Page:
WWE: Charlotte on WWE's women's revolution

Charlotte, whose father is the legendary Ric Flair, did not consider wrestling until she was 25.
Charlotte, whose father is the legendary Ric Flair, did not consider wrestling until she was 25.PHOTO: WWE
WWE superstar Charlotte, who's the daughter of legendary wrestler Ric Flair, fielding questions from reporters in Manila, Philippines on Sept 9, 2016.
WWE superstar Charlotte, who's the daughter of legendary wrestler Ric Flair, fielding questions from reporters in Manila, Philippines on Sept 9, 2016.PHOTO: FABIUS CHEN

WWE Raw Women's champion Charlotte is wrestling royalty. As the 30-year-old daughter of the legendary Ric Flair, the two-time women's champion grew up playing sports such as volleyball and was a gymnast.

In the Philippines recently when WWE made a stop on Sept 9 in Manila for its only show in South-east Asia in 2016, Charlotte, whose real name is Ashley Elizabeth Fliehr, told a packed press conference: "My dad was home a lot when I was growing up. He was already in his late 40s and early 50s and past the peak of his career.

"He was not a dad who was never home. My dad went to every volleyball game and was there for my college sports."

Stepping into the squared circle never crossed her mind until she was 25, an age where most people would have embarked on their careers.

"It was my little brother who encouraged me. I didn't know anything about wrestling.

"I grew up watching it but I never wanted to be a wrestler (laughs). (Being the daughter of Ric Flair) has its pros and cons and it makes me work that much harder."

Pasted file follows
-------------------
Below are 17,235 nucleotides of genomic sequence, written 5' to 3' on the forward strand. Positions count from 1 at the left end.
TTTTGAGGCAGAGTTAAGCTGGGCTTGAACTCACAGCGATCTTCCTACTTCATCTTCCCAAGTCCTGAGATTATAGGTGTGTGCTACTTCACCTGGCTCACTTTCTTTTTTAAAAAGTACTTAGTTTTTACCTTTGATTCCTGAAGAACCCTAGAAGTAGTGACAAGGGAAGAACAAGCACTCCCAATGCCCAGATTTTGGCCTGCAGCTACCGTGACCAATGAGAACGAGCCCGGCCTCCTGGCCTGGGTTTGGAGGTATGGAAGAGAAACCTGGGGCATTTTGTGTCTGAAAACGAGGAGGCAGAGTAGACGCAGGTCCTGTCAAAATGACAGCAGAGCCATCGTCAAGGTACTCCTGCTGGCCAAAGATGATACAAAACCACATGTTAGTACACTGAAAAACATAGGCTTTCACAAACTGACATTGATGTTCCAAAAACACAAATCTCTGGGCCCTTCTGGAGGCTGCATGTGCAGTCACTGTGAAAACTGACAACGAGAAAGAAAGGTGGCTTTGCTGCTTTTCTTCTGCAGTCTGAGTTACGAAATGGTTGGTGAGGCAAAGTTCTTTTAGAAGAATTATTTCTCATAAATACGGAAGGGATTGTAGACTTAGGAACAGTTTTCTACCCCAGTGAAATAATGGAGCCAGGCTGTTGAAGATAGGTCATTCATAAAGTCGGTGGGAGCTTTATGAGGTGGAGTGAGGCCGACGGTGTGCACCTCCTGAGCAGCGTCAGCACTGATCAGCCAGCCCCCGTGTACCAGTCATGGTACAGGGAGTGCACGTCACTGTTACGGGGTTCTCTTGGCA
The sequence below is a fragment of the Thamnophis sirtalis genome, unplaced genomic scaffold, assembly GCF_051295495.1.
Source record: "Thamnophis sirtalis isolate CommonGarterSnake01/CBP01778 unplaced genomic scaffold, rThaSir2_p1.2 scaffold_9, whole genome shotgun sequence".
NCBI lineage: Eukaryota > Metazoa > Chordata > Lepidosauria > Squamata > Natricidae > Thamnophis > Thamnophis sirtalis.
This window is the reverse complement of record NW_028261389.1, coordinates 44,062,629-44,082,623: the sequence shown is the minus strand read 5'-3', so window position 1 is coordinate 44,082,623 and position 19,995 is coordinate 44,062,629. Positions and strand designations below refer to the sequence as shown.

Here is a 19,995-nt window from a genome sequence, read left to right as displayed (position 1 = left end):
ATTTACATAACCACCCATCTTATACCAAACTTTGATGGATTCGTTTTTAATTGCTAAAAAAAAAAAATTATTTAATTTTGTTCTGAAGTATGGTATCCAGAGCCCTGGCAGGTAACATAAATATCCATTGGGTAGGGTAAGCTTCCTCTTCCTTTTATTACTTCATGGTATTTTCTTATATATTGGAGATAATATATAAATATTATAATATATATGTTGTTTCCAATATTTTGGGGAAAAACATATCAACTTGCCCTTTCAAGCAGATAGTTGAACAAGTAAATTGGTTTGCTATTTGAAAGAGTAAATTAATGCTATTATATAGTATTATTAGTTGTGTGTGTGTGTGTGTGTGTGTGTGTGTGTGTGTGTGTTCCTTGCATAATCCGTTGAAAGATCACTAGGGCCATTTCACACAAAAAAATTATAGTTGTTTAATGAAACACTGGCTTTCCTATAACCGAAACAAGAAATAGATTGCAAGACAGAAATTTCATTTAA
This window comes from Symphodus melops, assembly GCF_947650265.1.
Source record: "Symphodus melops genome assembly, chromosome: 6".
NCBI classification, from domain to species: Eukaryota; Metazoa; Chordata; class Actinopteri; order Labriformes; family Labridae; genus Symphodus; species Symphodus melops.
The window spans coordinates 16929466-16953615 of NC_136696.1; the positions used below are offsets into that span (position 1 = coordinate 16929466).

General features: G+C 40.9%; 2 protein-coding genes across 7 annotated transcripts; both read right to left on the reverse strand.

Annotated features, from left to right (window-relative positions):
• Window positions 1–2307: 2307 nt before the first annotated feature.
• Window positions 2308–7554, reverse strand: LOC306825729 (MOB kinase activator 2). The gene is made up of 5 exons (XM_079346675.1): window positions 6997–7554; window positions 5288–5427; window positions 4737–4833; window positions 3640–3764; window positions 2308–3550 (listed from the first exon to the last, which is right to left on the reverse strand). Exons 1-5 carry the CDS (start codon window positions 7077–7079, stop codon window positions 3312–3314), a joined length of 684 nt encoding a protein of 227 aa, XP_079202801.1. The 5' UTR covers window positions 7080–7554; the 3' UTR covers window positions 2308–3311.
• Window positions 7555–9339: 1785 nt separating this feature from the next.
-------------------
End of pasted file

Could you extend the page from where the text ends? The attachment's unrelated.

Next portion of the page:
Charlotte has now become part of the women's revolution that has swept WWE.

The revolution occurred when fans - fed up of short five-minute women's matches - demanded more air time for female wrestlers on television.

Charlotte recalled: "When we were in NXT - when it was known as FCW (WWE's developmental territory) - we didn't know we were going to change things or start a revolution.

"It was just a group of girls who wanted to work hard. We did it together.

"That's not to say the girls on the main roster before us weren't working just as hard. It just happened to be the right time and the fans were wanting it."

On female wrestlers being sometimes dismissed as purely eye candy, Charlotte replied: "I have a very athletic background so to be able to contribute and say that not only am I a diva, I am an athlete...I think that's the biggest thing to take away. The women wrestlers are athletes and not just pretty faces."

With fame, comes responsibility.

Charlotte, along with other female wrestlers including Sasha Banks, Becky Lynch and Bayley, are now role models for girls worldwide.

"We just know we want to be treated as equals, like the boys, and to know that the fans are getting behind women's wrestling and that they want more for us.

"Knowing that we can be role models for little girls who root for us, that's what keeps us going every day."

Charlotte, who plays a heel (what is actually a villain) on television, recently "disowned" her father, Flair, on television.

"That particular night, he got very emotional in the ring. To everyone at home watching, he looked like he was crying but I was so close to him, they were happy tears.

"I've been able to adapt to whatever they've (WWE) given me, because at the end of the day, it's entertainment. That's the beauty of what we do.

"So many people who watch it, always ask if it is for real. Did Charlotte really disown her dad?

"That's when you know you're doing something right, when you get to be invested in the character. It's not necessarily the wrestling but the entertainment of the character.

"I really think I'm the queen (laughs). That's the best part about it."

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